Baltimore Co. Council Plans to Scale Back Ethics Bill

baltimoresun.com

By Alison Knezevich, The Baltimore Sun

2:13 PM EST, December 19, 2011

Baltimore County Council members plan to introduce a set of amendments tonight that would weaken parts of County Executive Kevin Kamenetz’s ethics reform proposal.

All members of the council are listed as sponsors of the amendments. Here are some examples of what they would do:

•    The original bill said council members could accept free tickets to charitable, cultural, sporting and political events — if the ticket came from the person sponsoring or conducting the event.  An amendment strikes the words “from the person sponsoring or conducting the event,” so they could take tickets from anyone.

•    Another change strikes out a section spelling out definitions of conflicts of interest for council members. The members would still be covered under another section of the bill that defines conflicts of interest for all public officials, but those definitions are written more broadly.

•    The original legislation said public officials could not accept gifts from someone they know does business “with the county.” The amendment narrows that rule to say they could not accept gifts from anyone who does business with the “public official’s office, agency, board or commission.” 

•    The council plans to change language in a proposal to prohibit public officials from being paid to help a party with matters involving county agencies. The amendment would make the rule only apply to people who are helping the business for “contingent compensation.” This means that a volunteer on a county board could still help his or her employer with an issue or contract involving a county agency – because their salary is not contingent on that matter.

County Executive Kevin Kamenetz proposed the ethics bill in November. Many of the things in the legislation are driven by a 2010 state law that makes local governments have conflict of interest and financial disclosure requirements that are at equivalent to rules for state officials.

Even with the council’s amendments, the new ethics rules would meet those state requirements.
Other parts of the bill will require elected officials’ financial disclosure forms to be posted online, and strengthen a charter rule that prohibits County Council members from working for the state.

If approved, the new rules would take effect in January, although the financial disclosures forms would not have to be posted online until later in  2012.

All members of the councils sponsored the amendments. Here are some examples of what they would do:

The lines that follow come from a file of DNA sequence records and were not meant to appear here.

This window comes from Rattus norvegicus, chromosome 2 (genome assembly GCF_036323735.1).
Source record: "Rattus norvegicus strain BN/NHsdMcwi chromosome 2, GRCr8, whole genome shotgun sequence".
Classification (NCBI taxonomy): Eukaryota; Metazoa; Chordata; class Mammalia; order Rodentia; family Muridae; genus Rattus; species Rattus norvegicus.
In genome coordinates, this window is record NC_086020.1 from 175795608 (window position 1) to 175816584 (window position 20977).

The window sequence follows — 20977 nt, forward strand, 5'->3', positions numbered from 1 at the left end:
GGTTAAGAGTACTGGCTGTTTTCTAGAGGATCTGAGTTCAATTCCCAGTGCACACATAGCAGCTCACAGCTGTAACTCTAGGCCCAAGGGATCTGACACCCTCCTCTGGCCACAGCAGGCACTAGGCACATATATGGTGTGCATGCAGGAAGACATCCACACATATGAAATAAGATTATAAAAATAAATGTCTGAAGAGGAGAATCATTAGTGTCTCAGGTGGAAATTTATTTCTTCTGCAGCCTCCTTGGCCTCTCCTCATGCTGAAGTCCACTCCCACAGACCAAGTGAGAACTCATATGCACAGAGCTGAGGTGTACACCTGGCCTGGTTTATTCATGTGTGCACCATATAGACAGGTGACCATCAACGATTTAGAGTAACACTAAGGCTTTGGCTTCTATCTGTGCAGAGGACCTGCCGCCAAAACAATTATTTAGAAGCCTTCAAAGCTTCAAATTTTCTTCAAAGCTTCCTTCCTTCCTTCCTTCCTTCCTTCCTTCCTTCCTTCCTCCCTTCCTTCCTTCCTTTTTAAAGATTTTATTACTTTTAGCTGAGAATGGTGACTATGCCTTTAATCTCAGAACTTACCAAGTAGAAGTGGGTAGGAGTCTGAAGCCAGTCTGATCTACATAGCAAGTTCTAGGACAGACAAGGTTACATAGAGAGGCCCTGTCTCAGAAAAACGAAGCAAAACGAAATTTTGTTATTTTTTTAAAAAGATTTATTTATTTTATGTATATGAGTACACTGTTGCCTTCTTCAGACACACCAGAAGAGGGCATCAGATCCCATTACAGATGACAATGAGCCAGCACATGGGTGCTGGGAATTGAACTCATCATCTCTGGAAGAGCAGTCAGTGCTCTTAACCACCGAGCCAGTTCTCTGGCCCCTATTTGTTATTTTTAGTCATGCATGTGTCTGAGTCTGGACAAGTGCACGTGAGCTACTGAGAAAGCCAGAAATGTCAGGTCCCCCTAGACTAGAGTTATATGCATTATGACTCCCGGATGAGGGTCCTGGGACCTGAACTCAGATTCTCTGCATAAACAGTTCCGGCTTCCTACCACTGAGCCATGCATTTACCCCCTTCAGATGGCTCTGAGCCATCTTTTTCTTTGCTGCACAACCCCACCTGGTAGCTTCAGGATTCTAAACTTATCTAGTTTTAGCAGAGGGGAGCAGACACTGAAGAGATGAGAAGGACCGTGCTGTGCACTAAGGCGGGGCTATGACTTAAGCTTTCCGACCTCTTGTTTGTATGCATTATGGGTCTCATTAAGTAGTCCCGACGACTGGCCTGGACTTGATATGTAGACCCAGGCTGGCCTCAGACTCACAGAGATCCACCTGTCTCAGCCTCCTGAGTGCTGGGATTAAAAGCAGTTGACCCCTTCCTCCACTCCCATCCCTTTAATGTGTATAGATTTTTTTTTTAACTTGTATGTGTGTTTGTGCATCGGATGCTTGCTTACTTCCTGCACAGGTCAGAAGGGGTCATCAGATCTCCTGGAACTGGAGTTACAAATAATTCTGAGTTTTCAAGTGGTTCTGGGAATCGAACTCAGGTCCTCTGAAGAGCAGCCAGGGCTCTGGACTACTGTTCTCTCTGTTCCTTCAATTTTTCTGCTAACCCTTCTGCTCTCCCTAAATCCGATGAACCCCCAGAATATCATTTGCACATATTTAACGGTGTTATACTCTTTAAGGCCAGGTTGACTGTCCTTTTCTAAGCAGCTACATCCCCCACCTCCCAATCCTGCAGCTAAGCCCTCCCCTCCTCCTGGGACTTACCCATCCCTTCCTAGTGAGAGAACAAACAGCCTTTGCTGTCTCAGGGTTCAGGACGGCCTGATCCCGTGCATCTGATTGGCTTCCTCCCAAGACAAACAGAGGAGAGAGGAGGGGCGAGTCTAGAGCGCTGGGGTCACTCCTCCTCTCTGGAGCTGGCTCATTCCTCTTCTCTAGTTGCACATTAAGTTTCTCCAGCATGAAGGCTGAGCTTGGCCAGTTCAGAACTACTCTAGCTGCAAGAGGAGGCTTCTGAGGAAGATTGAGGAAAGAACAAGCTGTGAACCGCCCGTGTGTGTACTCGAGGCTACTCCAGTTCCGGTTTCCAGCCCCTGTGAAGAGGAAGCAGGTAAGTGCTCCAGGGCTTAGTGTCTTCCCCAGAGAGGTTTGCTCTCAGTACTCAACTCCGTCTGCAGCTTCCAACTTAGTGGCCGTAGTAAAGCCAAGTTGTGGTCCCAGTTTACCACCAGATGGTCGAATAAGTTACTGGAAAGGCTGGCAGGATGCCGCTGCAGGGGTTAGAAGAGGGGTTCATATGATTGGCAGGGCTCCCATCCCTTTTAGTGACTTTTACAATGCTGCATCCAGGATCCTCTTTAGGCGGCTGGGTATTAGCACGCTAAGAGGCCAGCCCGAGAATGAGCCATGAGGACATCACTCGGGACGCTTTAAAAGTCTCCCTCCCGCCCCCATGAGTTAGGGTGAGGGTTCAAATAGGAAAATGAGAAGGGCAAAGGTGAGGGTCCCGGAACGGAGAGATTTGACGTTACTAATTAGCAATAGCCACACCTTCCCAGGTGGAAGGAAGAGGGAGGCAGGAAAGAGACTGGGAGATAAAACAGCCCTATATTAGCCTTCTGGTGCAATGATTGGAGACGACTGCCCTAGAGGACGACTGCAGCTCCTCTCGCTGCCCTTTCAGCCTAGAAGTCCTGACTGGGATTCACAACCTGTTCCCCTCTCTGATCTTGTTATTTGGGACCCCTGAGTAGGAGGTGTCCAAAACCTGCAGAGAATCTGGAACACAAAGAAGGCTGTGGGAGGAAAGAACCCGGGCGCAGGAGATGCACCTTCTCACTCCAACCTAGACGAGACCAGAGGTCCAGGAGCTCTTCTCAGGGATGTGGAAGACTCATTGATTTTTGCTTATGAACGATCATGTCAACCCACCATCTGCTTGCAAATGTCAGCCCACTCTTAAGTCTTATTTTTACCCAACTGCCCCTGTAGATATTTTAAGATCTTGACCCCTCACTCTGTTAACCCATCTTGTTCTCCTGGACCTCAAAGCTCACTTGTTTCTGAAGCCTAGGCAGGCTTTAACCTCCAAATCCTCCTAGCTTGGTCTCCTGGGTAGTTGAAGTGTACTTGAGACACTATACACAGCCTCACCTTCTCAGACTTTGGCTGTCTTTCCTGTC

• The original bill said council members could accept free tickets to charitable, cultural, sporting and political events — if the ticket came from the person sponsoring or conducting the event.  An amendment strikes the words “from the person sponsoring or conducting the event,” so they could take tickets from anyone.
  • Another change strikes out a section spelling out definitions of conflicts of interest for council members. The members would still be covered under another section of the bill that defines conflicts of interest for all public officials, but those definitions are written more broadly.
  • The original legislation said public officials could not accept gifts from someone they know does business “with the county.” The amendment narrows that rule to say they could not accept gifts from anyone who does business with the “public official’s office, agency, board or commission.” 
  • The council plans to change language in a proposal to prohibit public officials from being paid to help a party with matters involving county agencies. The amendment would make the rule only apply to people who are helping the business for “contingent compensation.” This means that a volunteer on a county board could still help their employer with an issue or contract involving a county agency – because their salary is not contingent on that matter.

County Executive Kevin Kamenetz proposed the ethics bill in November. Many of the things in the legislation are driven by a 2010 state law requires local governments to have conflict of interest and financial disclosure requirements that are at equivalent to rules for state officials.

Even with the council’s amendments, the new ethics rules would meet those state requirements.

Other parts of the bill will require elected officials’ financial disclosure forms to be posted online, and strengthen a charter rule that prohibits County Council members from working for the state.

If approved, the new rules would take effect in January, although the financial disclosures forms would not have to be posted online until later in  2012.

Copyright © 2011, The Baltimore Sun

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